PODCAzT 101: Preface for Ascension

Here is an new sort of PODCAzT… for PODCAzT 101.  I am trying a slightly new format today.

I use this PODCAzT to drill into the Preface for the Ascension, used from Ascension Thursday until Pentecost, in the 1962MR.  I will do another on the Preface for the Ascension in the 2002MR which is entirely different.

We will focus mainly on the middle, core section of the Preface which dates back at least to the 9th c. Liber sacramentorum Augustodunensis.  The text for the new Preface in the 2002MR is of newer composition.

…per Christum Dominum nostrum. Qui post resurrectionem suam omnibus discipulis suis manifestus apparuit, et ipsis cernentibus est elevatus in caelum, ut nos divinitatis suae tribueret esse participes. Et ideo

For you students of Latin there is a nice ablative absolute: ipsis cernentibus, referring back to the disciplesAlso, here is a good example for your sequence of tenses.  The perfect is in the main clause (apparuit) followed by an ut clause for purpose with the verb in the imperfect subjunctive (tribueret), which conveys futurity.  This is a common pattern Latin students should recognize right away.

Throughout there are nice rhythms, which make the prayer easy to sing and very easy on the ears.

Don’t be put off by the QuiWho leading off this core section.  Punctuation is a fairly modern convention.  Your Latin ear attunes itself to the connections between one section and the the previous.

That cerno needs a little attention.  Cerno can be taken simply as “to distinguish by the senses”, as in “discern”.  But even that English “discern” introduces the idea of the mind making distinctions.  Indeed cerno is “to separate, distinguish by the senses, mostly by the eyes, i. e. to perceive, see, discern”.  This is why we can as “as the disciples were watching”.

…through Christ our Lord.  Who, after His Resurrection, appeared openly to all His disciples, and, while they were observing, was taken up into heaven, that He might grant unto us to be sharers in His own divinity.  And therefore…

For my reflection on this text, just tune in!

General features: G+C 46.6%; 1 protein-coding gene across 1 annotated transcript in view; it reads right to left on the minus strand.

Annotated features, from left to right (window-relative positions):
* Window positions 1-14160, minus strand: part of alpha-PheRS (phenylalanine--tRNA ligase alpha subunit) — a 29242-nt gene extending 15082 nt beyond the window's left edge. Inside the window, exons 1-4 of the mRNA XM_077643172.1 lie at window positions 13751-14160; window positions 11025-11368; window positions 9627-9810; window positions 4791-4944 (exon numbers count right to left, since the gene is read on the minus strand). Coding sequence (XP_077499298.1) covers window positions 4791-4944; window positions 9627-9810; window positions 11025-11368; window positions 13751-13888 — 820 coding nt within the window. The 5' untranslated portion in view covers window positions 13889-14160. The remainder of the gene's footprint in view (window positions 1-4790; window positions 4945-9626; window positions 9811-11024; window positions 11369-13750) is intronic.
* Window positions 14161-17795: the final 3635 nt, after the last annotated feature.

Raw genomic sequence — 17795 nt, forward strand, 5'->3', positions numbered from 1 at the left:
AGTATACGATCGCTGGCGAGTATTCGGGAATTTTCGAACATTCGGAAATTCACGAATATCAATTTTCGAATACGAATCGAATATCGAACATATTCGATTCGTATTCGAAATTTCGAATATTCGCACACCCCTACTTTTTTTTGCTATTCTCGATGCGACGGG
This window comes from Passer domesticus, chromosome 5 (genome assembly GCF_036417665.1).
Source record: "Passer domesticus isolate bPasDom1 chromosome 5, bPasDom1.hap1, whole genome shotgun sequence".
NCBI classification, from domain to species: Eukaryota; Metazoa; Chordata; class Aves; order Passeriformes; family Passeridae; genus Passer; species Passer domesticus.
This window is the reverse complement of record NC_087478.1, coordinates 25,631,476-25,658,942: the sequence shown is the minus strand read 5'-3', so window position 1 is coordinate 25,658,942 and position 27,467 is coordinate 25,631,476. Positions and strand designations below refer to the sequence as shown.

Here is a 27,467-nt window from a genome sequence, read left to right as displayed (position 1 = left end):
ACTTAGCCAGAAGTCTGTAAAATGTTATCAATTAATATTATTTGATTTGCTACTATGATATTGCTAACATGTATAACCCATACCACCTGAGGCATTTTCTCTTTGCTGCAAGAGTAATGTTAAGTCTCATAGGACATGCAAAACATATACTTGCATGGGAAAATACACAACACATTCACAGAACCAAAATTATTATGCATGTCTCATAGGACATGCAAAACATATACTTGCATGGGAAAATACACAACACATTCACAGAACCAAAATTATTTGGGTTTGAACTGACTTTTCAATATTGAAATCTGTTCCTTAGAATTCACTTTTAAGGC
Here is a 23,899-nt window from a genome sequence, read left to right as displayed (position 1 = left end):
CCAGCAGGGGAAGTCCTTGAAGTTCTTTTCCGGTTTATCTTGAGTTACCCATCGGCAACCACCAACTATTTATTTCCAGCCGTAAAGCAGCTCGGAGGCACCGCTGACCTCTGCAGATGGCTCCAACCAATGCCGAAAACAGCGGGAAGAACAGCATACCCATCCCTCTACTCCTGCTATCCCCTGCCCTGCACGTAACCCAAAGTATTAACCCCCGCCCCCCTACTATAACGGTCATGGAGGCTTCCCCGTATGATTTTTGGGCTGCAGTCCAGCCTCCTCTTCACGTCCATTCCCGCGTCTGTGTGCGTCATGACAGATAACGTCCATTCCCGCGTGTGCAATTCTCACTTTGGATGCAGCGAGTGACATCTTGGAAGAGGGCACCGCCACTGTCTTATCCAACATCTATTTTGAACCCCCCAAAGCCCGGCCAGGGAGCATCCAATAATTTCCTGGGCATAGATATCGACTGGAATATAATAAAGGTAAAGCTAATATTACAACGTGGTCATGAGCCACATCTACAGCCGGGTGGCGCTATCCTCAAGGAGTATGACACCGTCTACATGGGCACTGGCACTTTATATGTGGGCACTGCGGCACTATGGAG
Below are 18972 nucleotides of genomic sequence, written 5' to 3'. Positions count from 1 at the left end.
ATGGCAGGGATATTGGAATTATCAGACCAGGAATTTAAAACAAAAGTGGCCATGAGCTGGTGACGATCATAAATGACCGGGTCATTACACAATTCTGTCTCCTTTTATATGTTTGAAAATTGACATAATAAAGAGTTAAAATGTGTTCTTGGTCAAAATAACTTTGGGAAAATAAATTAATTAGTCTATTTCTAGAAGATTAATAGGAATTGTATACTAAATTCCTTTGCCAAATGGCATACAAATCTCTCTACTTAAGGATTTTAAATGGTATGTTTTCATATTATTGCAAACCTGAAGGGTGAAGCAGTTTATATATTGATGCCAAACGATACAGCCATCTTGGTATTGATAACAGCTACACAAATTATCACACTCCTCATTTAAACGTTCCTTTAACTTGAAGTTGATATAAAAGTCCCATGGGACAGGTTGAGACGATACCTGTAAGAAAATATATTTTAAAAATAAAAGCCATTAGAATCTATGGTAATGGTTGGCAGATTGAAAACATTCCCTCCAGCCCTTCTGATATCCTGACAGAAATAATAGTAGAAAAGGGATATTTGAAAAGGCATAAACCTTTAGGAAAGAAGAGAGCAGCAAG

About Fr. John Zuhlsdorf

Fr. Z is the guy who runs this blog. o{]:¬)
This entry was posted in PODCAzT, PRAYERCAzT: What Does The (Latin) Prayer Really Sound L, SESSIUNCULA, WDTPRS and tagged , , . Bookmark the permalink.


  1. wanda says:

    Thank you, Fr. Z. Once again, you dig through the treasures of our Catholic faith and pull out a beauty. How easily we miss them or forget. This is a beautiful instruction on watching and be attuned to the sacred actions of Holy Mass.

    I feel better prepared now to watch..I’ll be off soon for vigil Mass of The Ascenscion. I’ll do my best to watch through the crack in the rock.

  2. mpm says:

    Fr. Z,

    I was wondering if there is any etymological relationship with the adjective “cernuus, cernua, cernuum”, as in “Tantum ergo Sacramentum veneremur cernui”?

    To discern (and therefore “bow down before”) God?

  3. YadaYada says:

    Fr Z,

    I can’t but think that you have many young budding latinists listening. You have the teacher’s flair with your “Don’t be put off by the Qui“. Good on you.

    It’s great that you will be going through the 2002MR, in this case a newer composition compared to the proper Preface in the 1962MR.

    I hope that you will be doing some WDTPRS presentations of the 2002MR Prefaces which have no precedent in the 1962MR, noting the differences between the editio typica and the ICEL version.

    I say this in hopes that some upcoming changes to the 1962MR, such as a tweaking of the calendar and perhaps the addition of some prefaces from the 2002MR, will be more easily accepted by those who say that no changes should be made and that everything in the 2002MR is detrimental to the faith.

    The N.O. prefaces may be undervalued to date since people have mostly heard them in their ICEL presentation, which has generally forgotten, for instance, the many choirs of angels enumerated in the Latin.

    Just a thought. Ut unum sint.

  4. Henry Edwards says:

    What a wonderful start, Father Z, to your second century (of podcazts, that is). This may well have been your most beautiful and inspirational exposition yet in all of them, of a single Latin sentence.

  5. JamesA says:

    Father, are you familiar with Monsignor Charles Pope of the Archdiocese of DC ? He has an excellent column, and seems to be doing a small series emulating you : http://blog.adw.org/tag/truth-in-translation/

    Happy Ascension Thursday Sunday ! (grrrrr…)

  6. Fr. Richard says:

    YadaYada spoke of “budding Latinists”. I’m a “rebudding Latinist” or an old guy gone back to study the Latin he learned as a teenager. So I find your analysis of the Liturgical texts to be both fascinating and spiritually enriching. Thanks Fr. Z.

  7. JamesA: I was privileged to meet Msgr. Pope in Washington DC when was there for the big Mass at the Shrine. He is a fine fellow.

  8. Jillian says:

    Thanks Fr. Z… I’m glad you are PodCaZting again! Hearing the new translation was a treat– I hope priests will take seriously their responsibility to ‘say the black and do the red’ when the new translated is implemented in Advent. I might attend a few more Novus Ordo liturgies.

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